I know how the equals work for a mowag. What I dont is how a yacht masters is going to train the NSR to operate their boats as some have suggested ie hoardings, Rhino weapons platforms etc. It cant be as simple as a civi yacht master.

                  They could fufill any non-military role on non-armed small craft.

                  It is possible that they could assist in some sort of coastal policing role i.e coastal fisheries protection or surveillance/hailing/inspections during the summer months.

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                  • #54
                    Originally posted by A/TEL View Post
                    They could fufill any non-military role on non-armed small craft.

                    It is possible that they could assist in some sort of coastal policing role i.e coastal fisheries protection or surveillance/hailing/inspections during the summer months.
                    Assume you mean military role on a non-armed small craft ?

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                    • #55
                      Is there any admin tasks in the base that they could support, freeing up qualified watchkeeping officers who can then go to sea?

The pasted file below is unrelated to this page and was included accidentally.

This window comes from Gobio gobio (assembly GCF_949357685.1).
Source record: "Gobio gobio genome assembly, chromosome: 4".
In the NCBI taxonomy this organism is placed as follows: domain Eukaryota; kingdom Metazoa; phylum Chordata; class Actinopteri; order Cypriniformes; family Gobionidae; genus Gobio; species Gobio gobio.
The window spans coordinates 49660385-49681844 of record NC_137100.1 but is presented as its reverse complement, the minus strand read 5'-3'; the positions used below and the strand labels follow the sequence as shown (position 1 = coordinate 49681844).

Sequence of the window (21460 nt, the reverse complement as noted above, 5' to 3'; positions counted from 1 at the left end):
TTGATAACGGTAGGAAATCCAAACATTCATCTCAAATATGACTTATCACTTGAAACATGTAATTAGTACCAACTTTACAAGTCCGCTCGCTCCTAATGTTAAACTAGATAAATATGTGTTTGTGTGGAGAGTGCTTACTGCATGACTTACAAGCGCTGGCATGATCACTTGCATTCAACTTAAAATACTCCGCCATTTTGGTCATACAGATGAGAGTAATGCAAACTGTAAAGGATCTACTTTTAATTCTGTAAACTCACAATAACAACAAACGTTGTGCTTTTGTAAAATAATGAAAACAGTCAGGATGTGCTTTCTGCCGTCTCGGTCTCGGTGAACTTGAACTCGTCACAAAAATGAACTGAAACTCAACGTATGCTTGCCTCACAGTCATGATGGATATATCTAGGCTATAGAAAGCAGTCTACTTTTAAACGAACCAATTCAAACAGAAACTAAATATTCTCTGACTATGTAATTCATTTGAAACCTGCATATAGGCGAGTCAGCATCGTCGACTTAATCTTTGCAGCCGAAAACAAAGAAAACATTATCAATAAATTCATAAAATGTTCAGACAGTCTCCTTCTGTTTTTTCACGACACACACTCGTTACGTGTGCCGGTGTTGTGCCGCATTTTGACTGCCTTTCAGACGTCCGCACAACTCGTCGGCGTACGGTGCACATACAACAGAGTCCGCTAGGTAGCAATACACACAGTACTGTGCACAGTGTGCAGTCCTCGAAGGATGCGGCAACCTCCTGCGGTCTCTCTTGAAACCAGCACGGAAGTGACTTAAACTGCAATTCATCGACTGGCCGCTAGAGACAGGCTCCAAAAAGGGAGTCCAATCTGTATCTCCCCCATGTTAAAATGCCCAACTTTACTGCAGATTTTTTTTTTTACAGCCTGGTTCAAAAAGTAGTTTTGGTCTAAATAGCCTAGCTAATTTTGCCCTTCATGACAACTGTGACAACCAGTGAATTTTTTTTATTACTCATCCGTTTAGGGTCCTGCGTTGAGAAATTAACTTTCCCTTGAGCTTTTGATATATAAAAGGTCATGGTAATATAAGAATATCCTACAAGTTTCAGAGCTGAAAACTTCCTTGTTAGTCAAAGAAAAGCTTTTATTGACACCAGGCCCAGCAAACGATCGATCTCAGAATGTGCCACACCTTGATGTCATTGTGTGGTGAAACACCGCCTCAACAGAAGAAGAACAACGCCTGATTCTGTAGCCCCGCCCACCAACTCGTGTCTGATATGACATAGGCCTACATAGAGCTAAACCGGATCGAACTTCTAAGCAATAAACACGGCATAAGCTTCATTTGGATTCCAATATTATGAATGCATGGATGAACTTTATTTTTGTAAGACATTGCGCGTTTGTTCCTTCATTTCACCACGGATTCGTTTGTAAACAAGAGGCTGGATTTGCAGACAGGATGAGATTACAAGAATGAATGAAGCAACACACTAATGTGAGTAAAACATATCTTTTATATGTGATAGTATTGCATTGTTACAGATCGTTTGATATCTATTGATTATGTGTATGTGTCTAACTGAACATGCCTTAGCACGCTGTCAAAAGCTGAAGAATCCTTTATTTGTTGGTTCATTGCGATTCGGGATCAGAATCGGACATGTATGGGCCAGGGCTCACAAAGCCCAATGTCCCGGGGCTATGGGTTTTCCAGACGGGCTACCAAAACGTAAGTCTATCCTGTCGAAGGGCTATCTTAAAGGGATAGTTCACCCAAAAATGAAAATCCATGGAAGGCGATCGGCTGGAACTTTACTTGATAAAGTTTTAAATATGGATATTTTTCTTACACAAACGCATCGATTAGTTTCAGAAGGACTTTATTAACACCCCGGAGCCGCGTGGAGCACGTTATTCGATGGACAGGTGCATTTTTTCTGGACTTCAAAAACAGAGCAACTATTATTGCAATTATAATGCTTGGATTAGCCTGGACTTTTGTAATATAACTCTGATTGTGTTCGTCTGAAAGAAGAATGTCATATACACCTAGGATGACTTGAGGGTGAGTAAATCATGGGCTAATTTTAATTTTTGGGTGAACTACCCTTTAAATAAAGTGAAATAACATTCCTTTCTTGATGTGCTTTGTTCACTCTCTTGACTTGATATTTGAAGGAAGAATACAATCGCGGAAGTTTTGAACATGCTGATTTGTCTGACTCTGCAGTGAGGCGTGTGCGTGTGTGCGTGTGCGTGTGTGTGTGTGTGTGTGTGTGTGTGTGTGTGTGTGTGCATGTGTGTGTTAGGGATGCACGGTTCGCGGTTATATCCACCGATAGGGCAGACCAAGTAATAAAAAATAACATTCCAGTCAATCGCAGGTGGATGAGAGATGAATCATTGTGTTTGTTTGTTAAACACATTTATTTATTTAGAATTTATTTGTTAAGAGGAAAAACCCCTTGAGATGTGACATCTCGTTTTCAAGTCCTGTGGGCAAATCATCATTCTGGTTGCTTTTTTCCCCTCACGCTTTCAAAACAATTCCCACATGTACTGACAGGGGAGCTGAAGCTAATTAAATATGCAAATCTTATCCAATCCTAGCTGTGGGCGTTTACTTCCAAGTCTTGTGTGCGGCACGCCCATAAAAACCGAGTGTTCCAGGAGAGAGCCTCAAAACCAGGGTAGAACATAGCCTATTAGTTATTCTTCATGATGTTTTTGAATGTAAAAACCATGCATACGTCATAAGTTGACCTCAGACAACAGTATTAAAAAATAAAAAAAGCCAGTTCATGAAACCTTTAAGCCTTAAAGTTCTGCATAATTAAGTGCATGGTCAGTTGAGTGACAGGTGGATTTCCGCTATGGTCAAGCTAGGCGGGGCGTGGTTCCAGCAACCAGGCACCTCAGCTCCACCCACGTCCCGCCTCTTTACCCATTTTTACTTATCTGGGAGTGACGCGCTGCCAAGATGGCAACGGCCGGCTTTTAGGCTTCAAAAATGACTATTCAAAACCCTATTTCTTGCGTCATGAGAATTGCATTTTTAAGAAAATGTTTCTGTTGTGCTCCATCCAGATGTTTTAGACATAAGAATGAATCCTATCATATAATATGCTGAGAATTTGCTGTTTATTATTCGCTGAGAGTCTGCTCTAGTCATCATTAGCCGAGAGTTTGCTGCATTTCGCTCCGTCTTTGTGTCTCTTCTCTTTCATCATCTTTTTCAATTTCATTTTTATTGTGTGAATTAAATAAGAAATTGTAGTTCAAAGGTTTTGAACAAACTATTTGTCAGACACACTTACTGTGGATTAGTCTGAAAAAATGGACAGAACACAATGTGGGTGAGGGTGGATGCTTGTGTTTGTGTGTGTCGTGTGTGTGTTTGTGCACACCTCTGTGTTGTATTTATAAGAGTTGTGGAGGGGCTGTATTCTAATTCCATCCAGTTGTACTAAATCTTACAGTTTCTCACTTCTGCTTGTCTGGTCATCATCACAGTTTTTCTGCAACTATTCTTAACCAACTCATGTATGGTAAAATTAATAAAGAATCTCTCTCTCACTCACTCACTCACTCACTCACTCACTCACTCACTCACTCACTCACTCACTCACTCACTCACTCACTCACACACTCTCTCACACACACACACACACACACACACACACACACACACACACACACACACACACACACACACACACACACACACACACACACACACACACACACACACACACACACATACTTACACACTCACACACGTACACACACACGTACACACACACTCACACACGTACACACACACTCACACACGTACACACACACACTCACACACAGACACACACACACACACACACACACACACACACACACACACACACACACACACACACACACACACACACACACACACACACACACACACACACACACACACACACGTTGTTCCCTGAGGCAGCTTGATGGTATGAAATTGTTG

I see our neighbours with the Crown have their reserve officers holding admin functions that reflect their civilian occupation, such as PR officer, or logistics.

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                      • #56
                        Originally posted by na grohmiti View Post
                        Is there any admin tasks in the base that they could support, freeing up qualified watchkeeping officers who can then go to sea?
                        I see our neighbours with the Crown have their reserve officers holding admin functions that reflect their civilian occupation, such as PR officer, or logistics.
                        I’m sure there is but those guys are supposed to be on their 2 years ashore

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                        • #57
                          And if someone at sea wants to take annual leave, who takes their job at sea?

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                          • #58
                            Originally posted by na grohmiti View Post